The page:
Superior Court declines request for Family and Children's Services records in personal injury case

The case stemmed from a motor vehicle accident involving a mother and daughter

Superior Court declines request for Family and Children's Services records in personal injury case

The Ontario Superior Court of Justice has refused to grant a request to produce Family and Children's Services (FCS) files in a personal injury case.

Following a motor vehicle accident, the defendants sought access to the complete and unredacted files of the FCS of Frontenac, Lennox and Addington regarding the plaintiffs from 2014 to the present.

The plaintiffs, a mother and daughter, alleged injuries resulting from the accident and claimed damages for loss of income, loss of earning capacity, and under the Family Law Act for the loss of care, guidance, and companionship. Shaelyn Gibson, the daughter, was fifteen at the time of the accident.

During the mother's examination for discovery, it was revealed that FCS had been involved in 2016 when Shaelyn was in Grade 9. The mother, Tammy Gibson, had taken disciplinary actions, leading Shaelyn to run away. During her examination, Shaelyn acknowledged this and mentioned an additional occasion when she ran away.

The defendants argued that the FCS files were relevant to the plaintiffs' claims and insisted on disclosure to ensure a fair trial. Alternatively, they proposed the plaintiffs' lawyer request the records, review them, and provide a summary to the defendants.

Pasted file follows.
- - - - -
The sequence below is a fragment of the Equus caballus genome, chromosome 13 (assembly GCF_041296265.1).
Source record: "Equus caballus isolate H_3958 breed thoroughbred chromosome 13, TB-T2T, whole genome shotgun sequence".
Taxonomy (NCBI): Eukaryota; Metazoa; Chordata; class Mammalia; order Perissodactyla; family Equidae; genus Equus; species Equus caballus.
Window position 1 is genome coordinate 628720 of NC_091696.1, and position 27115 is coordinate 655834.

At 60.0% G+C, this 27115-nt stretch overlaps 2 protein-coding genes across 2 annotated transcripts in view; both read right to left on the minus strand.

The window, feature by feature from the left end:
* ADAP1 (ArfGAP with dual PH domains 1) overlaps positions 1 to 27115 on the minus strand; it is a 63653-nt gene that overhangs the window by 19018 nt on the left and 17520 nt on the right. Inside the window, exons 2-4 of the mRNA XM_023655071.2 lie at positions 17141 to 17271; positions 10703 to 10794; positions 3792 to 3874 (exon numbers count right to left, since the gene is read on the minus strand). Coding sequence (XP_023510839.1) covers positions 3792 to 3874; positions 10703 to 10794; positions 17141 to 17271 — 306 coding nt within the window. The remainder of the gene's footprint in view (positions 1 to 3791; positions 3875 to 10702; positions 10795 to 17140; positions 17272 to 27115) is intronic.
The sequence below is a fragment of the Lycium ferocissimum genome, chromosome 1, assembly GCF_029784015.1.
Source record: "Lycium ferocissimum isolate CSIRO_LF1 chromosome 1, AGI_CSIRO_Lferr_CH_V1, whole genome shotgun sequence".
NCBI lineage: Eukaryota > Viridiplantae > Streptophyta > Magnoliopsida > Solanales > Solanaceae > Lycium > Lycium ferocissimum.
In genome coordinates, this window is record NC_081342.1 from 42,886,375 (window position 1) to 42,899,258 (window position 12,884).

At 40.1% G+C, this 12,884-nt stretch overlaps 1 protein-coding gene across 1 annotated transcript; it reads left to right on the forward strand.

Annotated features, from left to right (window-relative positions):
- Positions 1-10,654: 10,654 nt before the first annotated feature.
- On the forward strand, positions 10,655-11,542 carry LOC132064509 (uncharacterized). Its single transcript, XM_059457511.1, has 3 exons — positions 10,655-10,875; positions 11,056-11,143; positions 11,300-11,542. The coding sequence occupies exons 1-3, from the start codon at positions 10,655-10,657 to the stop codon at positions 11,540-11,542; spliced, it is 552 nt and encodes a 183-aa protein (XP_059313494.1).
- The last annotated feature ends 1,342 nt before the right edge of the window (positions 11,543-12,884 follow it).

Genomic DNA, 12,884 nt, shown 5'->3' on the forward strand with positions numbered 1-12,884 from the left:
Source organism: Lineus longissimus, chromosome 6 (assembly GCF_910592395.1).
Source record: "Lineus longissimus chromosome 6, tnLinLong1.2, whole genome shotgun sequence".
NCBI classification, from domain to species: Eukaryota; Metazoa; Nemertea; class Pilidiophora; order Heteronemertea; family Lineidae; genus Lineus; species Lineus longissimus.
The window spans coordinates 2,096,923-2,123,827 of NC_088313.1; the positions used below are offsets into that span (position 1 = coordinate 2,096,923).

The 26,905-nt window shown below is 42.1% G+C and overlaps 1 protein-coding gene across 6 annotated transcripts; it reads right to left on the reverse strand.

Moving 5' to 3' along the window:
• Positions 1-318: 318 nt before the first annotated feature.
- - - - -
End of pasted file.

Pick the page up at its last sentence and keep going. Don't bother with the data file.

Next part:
The plaintiffs refused the request, characterizing it as a fishing expedition to attack their credibility. They emphasized the entire disclosure of medical and educational records and argued against dredging up the FCS file, stating its utility would be tangential at best.

In considering the motion, the Ontario Superior Court of Justice referenced the principles outlined in jurisprudence, emphasizing factors such as the importance of the documents, the necessity of production at the discovery stage, the adequacy of plaintiffs' discovery, the position of non-parties, the availability of documents from other sources, and the relationship of non-parties to the litigation.

Citing precedents, the court emphasized the high burden for the production of Children's Aid Society (CAS) files in comparable circumstances, stating a need for a reasonable possibility that the information is logically probative to an issue at trial.

In this context, the court found the defendants' motion speculative and unmeritorious, emphasizing the high level of intrusion and the potential exposure of personal and irrelevant information in child welfare files. Given the existing production and the likely tangential relevance of FCS records, the court ultimately ruled against the defendant's motion, dismissing it with costs.

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